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Otto Lilienthal, the first person in the world to make successful and repeated glider flights, had a fatal 49-foot fall in a glider on this date in 1896. Lilienthal was a German Jew who, with his brother Gustav, studied the flight of birds, received 25 patents for various inventions, and designed and flew a dozen gliders — monoplanes, wing flapping aircraft, and biplanes. Between 1891 and his death, he made 2,000 flights (usually beginning with a leap off a hill) of up to 820 feet for a total flying time of five hours, and appeared as "the Glider King" in photographs in journals all around the world. Charles Lindbergh paid tribute to Lilienthal in a 1928 article in the New York Times, writing that “the beginning of the airplane [was] the result of the knowledge Lilienthal gained by patient observation of such things as washing [i.e., laundry on a line] and the wings of birds. He learned that a curved surface with a thick leading edge like that of a bird lifted better than one with a thin edge although he did not know why this was the case. Now we know it is due to the greater vacuum produced above the wing.” The Wright Brothers also acknowledged him as a major source of inspiration. To view a video about Lilienthal's innovations, look below.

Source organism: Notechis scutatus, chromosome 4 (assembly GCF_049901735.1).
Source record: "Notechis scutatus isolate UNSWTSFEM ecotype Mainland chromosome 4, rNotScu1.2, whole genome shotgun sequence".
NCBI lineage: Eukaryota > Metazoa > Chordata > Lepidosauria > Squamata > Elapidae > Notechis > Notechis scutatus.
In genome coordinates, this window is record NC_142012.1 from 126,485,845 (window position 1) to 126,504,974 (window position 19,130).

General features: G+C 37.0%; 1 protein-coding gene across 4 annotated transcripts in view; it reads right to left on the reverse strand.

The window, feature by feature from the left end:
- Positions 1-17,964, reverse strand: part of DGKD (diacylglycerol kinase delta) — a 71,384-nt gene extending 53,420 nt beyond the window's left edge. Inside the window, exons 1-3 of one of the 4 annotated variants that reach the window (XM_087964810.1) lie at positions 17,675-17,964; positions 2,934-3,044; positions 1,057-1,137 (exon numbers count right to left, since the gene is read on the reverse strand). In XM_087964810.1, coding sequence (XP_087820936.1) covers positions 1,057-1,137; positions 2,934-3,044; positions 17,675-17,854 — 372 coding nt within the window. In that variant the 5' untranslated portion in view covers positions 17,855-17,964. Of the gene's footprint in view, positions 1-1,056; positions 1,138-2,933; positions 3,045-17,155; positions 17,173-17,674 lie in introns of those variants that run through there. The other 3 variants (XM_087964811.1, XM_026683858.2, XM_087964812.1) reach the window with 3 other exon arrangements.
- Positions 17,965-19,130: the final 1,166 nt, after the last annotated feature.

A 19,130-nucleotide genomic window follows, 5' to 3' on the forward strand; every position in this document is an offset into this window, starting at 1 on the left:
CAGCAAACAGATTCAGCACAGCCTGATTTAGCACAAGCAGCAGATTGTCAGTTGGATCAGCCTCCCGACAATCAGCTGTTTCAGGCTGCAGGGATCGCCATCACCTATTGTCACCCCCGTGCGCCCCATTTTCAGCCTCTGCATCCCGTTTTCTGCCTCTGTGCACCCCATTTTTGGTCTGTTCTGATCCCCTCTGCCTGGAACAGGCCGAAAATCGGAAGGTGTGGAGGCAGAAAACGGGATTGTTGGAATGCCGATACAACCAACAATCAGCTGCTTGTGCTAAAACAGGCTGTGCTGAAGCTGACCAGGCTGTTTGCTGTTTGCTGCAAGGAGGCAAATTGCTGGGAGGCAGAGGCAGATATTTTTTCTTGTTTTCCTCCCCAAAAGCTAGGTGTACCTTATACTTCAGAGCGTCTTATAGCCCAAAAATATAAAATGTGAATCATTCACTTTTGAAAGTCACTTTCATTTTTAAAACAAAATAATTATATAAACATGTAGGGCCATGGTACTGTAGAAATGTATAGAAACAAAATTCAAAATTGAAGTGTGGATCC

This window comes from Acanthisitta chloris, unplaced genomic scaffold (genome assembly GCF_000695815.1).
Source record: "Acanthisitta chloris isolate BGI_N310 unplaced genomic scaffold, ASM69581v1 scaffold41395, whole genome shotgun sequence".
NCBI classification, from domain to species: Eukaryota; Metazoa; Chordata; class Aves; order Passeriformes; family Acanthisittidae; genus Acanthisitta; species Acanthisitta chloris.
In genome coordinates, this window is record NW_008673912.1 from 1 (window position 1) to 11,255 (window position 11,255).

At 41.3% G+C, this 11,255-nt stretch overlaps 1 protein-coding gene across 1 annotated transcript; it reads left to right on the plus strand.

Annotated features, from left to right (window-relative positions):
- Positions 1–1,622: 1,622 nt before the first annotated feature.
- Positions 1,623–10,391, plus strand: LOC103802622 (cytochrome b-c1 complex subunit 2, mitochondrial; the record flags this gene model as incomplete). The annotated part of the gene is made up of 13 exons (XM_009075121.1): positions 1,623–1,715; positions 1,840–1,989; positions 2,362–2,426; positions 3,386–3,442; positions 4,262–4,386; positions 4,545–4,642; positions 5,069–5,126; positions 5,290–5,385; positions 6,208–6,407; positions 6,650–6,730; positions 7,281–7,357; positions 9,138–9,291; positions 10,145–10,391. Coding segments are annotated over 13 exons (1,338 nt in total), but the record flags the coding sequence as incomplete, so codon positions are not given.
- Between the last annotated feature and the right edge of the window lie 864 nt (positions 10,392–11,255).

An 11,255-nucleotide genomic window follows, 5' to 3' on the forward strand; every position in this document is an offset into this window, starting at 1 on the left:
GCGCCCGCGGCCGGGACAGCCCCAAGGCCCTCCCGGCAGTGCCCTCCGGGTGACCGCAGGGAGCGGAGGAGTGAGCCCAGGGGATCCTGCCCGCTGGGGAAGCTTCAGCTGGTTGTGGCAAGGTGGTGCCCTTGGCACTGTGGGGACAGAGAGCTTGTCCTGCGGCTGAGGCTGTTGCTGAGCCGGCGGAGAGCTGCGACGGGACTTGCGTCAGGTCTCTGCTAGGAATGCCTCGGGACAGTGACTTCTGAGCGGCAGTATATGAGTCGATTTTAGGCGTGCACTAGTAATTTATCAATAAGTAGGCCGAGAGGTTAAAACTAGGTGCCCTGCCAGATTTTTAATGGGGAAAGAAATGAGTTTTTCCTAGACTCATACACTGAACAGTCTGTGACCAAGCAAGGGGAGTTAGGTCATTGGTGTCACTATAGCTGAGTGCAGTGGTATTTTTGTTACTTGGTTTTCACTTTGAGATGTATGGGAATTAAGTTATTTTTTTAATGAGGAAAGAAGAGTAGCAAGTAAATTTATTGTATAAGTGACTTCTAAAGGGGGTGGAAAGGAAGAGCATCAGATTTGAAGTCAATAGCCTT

"The technical development of the airplane has been so unnoticed that the labor of years seemed to reach its fruition almost overnight." —Charles Lindbergh